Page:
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Recommended Books

The following book resources are listed alphabetically by author.  The summaries are offered as personal opinions.

Barshinger, C. E., LaRowe, L. E., & Tapia, A. T. (1995). Haunted marriage: Overcoming the ghosts of your spouse’s childhood abuse. Downers Grove, IL: InterVarsity Press.

Barshinger, a therapist, equips husbands to appropriately respond to their wives, explores how people might overcome the sins of their fathers, and identifies with the plight of the husband in its tone and examples.  The content combined insights from clinical practice and research of 17 documented resources.

From their psychological perspective, Barshinger et al. (1995) gave guidance to the husband for the need of individuation while at the same time guarding against individualism.  From their spiritual perspective, the authors warned of the inadvertent ease by which healing can be idolized in a therapeutic age.  Barshinger et al. stated, “Being happy is not the goal of therapy or of life.  Being healed and restored in our relationships with God, others and ourselves is. . . . We are healed to live.  We do not live to be healed” (p. 44).

I highly recommend Haunted Marriage.

Cameron, G. (1994). What about me?: A guide for men helping female partners with childhood sexual abuse. Carp, ON: Creative Bound Inc.

Cameron, the husband of a childhood sexual abuse survivor, offers insights into the behavior of a survivor that are consistent with symptoms identified in scholarly works. However, his work offered no documentation of scholarly research and recorded only the dynamics within his own marriage.  In contrast to the work of Barshinger et al. (1995) which challenged husbands to commit to the healing process, Cameron’s work contained a chapter guiding husbands through the decision of whether or not to remain married.

Davis, L. (1991). Allies in healing: When the person you love was sexually abused as a child. New York, NY: Harper Perennial.

This book appears on almost any list of sources addressing sexual abuse. Written in a question-answer format, the book is an easy reference guide. Many answers emphasized what husbands should do for their wives.  I found the book to be very informative but I did not feel that it was always supportive.  Davis did not always identify with the husbands’ needs as they work through their secondary trauma.

DeMuth, M. (2013). Not marked:  Finding hope & healing after sexual abuse.  Rockwall, TX:  Uncaged Publishing.

DeMuth writes of her own abuse and journey towards healing.  Included in the book is a chapter of the affects of her childhood sexual abuse on their marriage.  She addresses fears and the sexual struggle.

Life principles that DeMuth offers include:  stop comparing the worst in you with the best in others, and how God made you is how He heals you.  Her husband, Patrick, writes a response at the end of each chapter.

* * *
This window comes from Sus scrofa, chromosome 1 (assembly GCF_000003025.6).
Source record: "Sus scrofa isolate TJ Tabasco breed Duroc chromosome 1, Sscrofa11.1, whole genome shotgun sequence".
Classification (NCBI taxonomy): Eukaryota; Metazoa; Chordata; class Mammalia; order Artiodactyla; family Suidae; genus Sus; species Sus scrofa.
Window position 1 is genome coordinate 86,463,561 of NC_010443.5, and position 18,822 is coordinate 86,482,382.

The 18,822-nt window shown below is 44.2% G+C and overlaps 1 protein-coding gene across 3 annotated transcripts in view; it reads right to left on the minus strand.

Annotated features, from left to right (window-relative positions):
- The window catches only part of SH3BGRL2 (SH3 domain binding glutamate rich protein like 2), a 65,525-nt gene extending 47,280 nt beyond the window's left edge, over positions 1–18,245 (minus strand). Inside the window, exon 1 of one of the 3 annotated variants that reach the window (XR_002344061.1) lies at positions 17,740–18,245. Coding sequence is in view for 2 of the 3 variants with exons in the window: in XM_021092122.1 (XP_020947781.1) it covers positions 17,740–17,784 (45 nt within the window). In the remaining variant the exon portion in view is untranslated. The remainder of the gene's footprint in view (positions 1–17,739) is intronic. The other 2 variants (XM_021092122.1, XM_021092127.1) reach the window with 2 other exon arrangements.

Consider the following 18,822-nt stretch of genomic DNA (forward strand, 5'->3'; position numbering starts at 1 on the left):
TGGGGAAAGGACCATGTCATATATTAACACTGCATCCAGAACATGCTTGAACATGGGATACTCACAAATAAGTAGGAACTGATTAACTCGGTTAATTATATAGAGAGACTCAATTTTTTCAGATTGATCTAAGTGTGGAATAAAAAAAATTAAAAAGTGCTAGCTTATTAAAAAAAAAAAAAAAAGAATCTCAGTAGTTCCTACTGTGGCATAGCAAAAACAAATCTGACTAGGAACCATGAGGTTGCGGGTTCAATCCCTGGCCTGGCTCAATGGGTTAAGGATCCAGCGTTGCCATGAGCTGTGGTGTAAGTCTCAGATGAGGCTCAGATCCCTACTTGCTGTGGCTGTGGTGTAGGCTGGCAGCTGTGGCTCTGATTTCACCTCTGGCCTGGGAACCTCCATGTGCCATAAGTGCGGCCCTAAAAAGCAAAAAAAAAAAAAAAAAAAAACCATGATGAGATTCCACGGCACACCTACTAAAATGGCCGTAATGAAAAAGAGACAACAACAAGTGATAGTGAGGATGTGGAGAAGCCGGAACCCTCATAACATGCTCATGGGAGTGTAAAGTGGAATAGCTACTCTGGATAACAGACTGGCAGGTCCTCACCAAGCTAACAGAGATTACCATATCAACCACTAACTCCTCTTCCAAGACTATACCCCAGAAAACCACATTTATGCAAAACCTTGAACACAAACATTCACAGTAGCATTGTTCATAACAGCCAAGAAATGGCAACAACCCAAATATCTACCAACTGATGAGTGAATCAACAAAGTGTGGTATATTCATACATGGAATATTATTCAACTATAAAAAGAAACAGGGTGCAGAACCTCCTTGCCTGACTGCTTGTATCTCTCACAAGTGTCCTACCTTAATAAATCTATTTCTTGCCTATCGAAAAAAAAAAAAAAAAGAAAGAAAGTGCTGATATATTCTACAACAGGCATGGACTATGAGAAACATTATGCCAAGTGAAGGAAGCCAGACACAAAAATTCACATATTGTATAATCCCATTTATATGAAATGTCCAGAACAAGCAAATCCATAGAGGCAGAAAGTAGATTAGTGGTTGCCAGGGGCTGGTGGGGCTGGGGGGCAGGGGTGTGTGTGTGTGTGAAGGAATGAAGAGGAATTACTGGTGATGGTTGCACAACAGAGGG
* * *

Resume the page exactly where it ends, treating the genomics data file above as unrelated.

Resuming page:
Gil, E. (1992). Outgrowing the pain together: A book for spouses and partners of adults abused as children. New York: Dell Publishing.

Gil offers prescriptive instruction and emphasizes that the husband assume an assertive role in the relationship. The author addresses problem areas such as anger, touching, power and control, and sexuality. The prescriptive approach included various techniques to be employed while communicating: making lists, creating signals to indicate stress, and so forth. Gil’s work assumed more ease in communication than some other authors on this same topic.

Hansen, P. A. (1991). Survivors and partners: Healing the relationships of sexual abuse survivors. Longmont, CO: Heron Hill Publishing.

Hansen, like Barshinger, addresses the husbands by informing husbands of the impact of CSA but also gives attention to the trauma faced by the husband and the need for self-care.  Hansen wrote from the perspective of a therapist, husband of a survivor, and a survivor himself.  His self-disclosure, reaching into the heart and mind of husbands, spoke of the difficulty he had in understanding why his wife’s awareness and understanding of the abuse was not enough to restore their stability and move on with their lives.

Rather than simply telling a husband what to do, Hansen explained what was going on inside of his wife and what was going on inside of him. The process of healing, which brought awareness to Hansen of his own CSA, confirmed the notion that “Psychologically, men and women with certain types of dysfunctions that complement each other consistently find one another and fall in love” (Barshinger et al., 1995, pp. 49-50; Oz, 2001). Bass and Davis (1992) echoed the theme from Hansen and Barshinger stating, “People unconsciously pick a mate where your meeting point is where you both need to grow” (p. 387).

Heitritter, L., & Vought, J. (2006). Helping victims of sexual abuse: A sensitive biblical guide for counselors, victims, and families. Minneapolis, MN: Bethany House.

The book is true to its title and focuses on the abuse survivor without addressing the needs of the husbands of survivors. The content offers understanding of the initial and long-term effects of childhood sexual abuse, presents the ultimate betrayal of incest, and offers advice for guiding the survivor through their sense of powerlessness and overcoming guilt and shame. The chapter on discovering self-identity addresses the identity of the survivor but fails to encourage self-awareness in the husband.